DJing with Cue Points

Pretty much every digital DJing system these days has pads for cue points, from the bottom end controllers, all the way up to the Mixars Quattro mixer, and Denon SC5000 Prime player. These pads often offer multi functionality and allow features such as loops, rolls, and slicers, all of which massively enhance the DJ's performance potential. This article will look solely at using cue points creatively, and ways to totally personalise tracks to suit your set.



1. Playing About with Chords

One of the most interesting uses of cue points is to set a cue point at each chord in a song, you can then re-trigger each chord in your own order. This works well if you are teasing in a new song, or remixing on the fly. 

A great song to use as an example of this, is the Tomsize Remix of "Stressed Out", by Twenty One Pilots. This song opens with just the chords, which you can play about with as you are blending tracks together.


Besides crafting custom intros live, you can use cues to extend the intros (or perhaps more importantly for the slow beatmatchers - the outros). 

On a different level, you can build your own track, using these chords, adding a beat on one track, and playing the chords on a different track. This can work extra well if you have a four track controller, or sampler for the beats, where you can dedicate chords to one side, and melodies/vocal shots to the other side. 

If this interests you as a performance style, I recommend checking out Serato's Flip add-on, where you can sequence the cue triggering to loop, allowing focus on new elements. With practice, Serato's Flip can be used in an MPC-style production direction to essentially build a track from scratch on your DJ controller.


The video above shows how Flip can be used with cue points to create a custom variation of a track. Certain controllers, such as the Denon MC7000, allow you to pitch the track to change the key and match it with other elements on different tracks. 

Using these techniques, you can emulate the production styles of classic house and hip-hop.

2. Custom Extends/Edits

You can set a cue point at each major change in a song, eg at the start of verses and choruses, to double the length of these parts by jumping back to their starts, or to skip certain sections. This is useful to skip an explicit verse, or key change in the song which may not be appropriate for the playing style.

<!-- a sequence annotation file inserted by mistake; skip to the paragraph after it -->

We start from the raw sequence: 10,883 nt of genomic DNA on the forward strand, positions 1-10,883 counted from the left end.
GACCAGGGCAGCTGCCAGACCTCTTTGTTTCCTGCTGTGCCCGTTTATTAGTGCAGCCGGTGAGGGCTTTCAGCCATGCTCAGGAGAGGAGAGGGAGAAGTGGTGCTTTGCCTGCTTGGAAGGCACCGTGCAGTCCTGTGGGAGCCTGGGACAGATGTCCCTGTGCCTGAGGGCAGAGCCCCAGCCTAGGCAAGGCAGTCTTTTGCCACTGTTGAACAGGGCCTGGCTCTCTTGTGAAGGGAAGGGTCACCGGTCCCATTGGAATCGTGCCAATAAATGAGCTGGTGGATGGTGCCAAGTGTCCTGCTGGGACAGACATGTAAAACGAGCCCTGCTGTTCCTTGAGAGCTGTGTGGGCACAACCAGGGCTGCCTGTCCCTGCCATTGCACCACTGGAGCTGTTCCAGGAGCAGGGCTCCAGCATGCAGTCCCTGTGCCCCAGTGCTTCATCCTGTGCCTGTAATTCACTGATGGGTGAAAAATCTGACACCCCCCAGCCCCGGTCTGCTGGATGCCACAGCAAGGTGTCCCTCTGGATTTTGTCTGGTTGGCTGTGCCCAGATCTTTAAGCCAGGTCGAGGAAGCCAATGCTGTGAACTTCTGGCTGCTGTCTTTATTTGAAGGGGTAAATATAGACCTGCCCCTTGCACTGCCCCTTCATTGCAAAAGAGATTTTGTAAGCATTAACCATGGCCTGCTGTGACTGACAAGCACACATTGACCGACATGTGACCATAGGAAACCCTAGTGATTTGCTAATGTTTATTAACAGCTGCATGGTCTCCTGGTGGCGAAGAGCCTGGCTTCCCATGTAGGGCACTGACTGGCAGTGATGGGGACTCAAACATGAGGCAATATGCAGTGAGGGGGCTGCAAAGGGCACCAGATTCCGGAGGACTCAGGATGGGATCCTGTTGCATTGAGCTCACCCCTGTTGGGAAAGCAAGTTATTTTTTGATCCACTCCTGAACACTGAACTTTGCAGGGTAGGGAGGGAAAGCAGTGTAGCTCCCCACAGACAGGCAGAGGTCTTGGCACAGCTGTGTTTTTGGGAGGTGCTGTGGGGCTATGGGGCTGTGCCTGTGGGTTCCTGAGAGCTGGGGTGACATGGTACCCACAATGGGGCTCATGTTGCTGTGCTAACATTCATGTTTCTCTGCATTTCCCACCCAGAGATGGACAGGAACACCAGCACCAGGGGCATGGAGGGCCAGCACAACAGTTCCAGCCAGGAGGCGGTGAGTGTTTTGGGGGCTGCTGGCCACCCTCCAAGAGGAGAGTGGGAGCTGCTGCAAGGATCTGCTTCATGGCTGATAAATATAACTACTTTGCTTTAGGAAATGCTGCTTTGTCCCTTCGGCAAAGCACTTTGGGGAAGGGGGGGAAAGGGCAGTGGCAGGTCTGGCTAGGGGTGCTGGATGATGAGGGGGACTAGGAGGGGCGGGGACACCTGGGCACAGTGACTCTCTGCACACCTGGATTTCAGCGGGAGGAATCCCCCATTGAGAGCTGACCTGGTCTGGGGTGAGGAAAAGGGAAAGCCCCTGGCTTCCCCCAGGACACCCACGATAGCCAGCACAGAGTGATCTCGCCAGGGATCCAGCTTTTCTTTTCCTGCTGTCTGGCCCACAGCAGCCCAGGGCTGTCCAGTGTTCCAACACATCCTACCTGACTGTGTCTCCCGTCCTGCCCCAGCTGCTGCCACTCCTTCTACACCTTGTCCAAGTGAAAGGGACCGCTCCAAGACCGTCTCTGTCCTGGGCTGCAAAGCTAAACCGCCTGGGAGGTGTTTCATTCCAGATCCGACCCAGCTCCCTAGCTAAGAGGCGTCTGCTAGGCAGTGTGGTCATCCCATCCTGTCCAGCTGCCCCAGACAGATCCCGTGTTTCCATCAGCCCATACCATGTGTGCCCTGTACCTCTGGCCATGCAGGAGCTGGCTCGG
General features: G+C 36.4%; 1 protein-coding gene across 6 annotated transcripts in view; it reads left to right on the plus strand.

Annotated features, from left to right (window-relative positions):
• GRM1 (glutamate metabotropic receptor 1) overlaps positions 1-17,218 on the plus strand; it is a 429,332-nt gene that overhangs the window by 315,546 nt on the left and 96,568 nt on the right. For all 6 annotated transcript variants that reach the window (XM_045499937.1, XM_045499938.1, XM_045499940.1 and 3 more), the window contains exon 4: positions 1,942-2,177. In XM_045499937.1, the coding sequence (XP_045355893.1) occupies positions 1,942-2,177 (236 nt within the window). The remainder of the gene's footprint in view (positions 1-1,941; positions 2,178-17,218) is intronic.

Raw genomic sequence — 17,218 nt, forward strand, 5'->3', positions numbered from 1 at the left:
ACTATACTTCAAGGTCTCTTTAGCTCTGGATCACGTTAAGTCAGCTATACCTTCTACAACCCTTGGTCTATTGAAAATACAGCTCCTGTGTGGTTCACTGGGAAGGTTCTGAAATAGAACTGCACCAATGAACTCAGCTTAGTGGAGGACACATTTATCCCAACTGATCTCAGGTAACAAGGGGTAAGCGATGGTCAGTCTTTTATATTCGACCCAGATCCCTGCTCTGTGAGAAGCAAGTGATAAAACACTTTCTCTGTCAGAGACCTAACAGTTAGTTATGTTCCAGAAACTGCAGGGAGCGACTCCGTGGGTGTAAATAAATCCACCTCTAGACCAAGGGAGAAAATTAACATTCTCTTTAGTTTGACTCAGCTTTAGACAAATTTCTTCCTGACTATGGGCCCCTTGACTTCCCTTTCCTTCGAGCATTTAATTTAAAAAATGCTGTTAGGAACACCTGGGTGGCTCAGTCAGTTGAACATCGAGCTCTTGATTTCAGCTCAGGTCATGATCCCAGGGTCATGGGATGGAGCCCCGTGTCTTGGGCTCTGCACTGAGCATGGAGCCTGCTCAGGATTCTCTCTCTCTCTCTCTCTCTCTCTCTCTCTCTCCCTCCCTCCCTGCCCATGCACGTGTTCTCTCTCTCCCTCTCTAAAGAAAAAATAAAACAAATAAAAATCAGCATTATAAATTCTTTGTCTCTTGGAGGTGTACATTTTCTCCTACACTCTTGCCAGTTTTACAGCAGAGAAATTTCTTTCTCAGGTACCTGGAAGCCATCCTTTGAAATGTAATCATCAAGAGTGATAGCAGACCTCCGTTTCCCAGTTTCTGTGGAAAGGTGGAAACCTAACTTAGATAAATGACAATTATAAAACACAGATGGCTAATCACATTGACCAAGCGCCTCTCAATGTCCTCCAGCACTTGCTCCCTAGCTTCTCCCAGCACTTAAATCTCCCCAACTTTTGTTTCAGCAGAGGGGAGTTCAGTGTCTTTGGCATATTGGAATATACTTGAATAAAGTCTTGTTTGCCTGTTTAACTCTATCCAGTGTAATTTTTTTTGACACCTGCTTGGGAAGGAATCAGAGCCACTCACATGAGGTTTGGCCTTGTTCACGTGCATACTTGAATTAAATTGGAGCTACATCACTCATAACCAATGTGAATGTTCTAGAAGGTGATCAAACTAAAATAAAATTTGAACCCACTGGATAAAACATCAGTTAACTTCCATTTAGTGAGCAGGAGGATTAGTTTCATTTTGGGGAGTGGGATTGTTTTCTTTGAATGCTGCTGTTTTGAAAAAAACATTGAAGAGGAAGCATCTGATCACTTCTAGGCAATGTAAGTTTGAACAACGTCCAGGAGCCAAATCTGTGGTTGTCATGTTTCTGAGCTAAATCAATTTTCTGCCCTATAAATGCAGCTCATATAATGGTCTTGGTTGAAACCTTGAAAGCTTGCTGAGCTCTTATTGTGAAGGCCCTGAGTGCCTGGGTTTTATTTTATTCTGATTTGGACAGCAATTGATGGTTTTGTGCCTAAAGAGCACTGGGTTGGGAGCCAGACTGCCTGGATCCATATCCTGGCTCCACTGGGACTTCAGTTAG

As said above, it can be an emergency tool for extending the outro, to give more time to mix out. This is an important tool, particularly with shorter songs, or those with abrupt endings.

If this is something which you find valuable, you can also create your custom edits before hand in a DAW (digital audio workstation). This is what many DJs do to also have unique versions of tracks that only they play.



SeratoHQ made a good video for creating custom edits, which works for a wide range of tracks. Whether you do this with cue points live, or pre-set in your DAW, it is a valuable technique to be aware of.

Another reason to extend certain sections of a track is if you are doing a mashup, and need certain elements of each track to coincide together. This is useful if you are running an acapella over an instrumental and need them both to reach chorus at the same time. Either change the instrumental or the acapella, but decide which will have less impact on the overall flow and progression of the track. 

3. Enhanced Buildups and Drops

Sometimes you may be blending a song during a build to the next song's drop, using cue points on the outgoing track, you can keep re-triggering a section, or hit at increasing frequency. This doubles up as a great way of concealing the next song as a part of the previous song.

I often do this when playing an original mix, and want to blend in the remix of that song, where elements from both are hitting at the same time. When done right, this makes the transition more seamless and potentially frantic.

If two songs are in the same key, you can flick between certain elements between the two when they are dropping. This works best with tight crossfader technique in a Hip-hop-style "cutting" action, where you chop between the elements of each song, such that only one is playing at any time.


The Akai AFX is a great add-on controller for DJs who's setup doesn't have cue pads. It also comes with additional FX and functionality. It works with Serato, and when using CDJs as HID controllers, gives you the access to the features which older controllers cannot do. If this controller interests you, make sure you look up what setups it works with, as some wouldn't be compatible, but for most clubs where you can plug Serato into the hardware, it will work fine!




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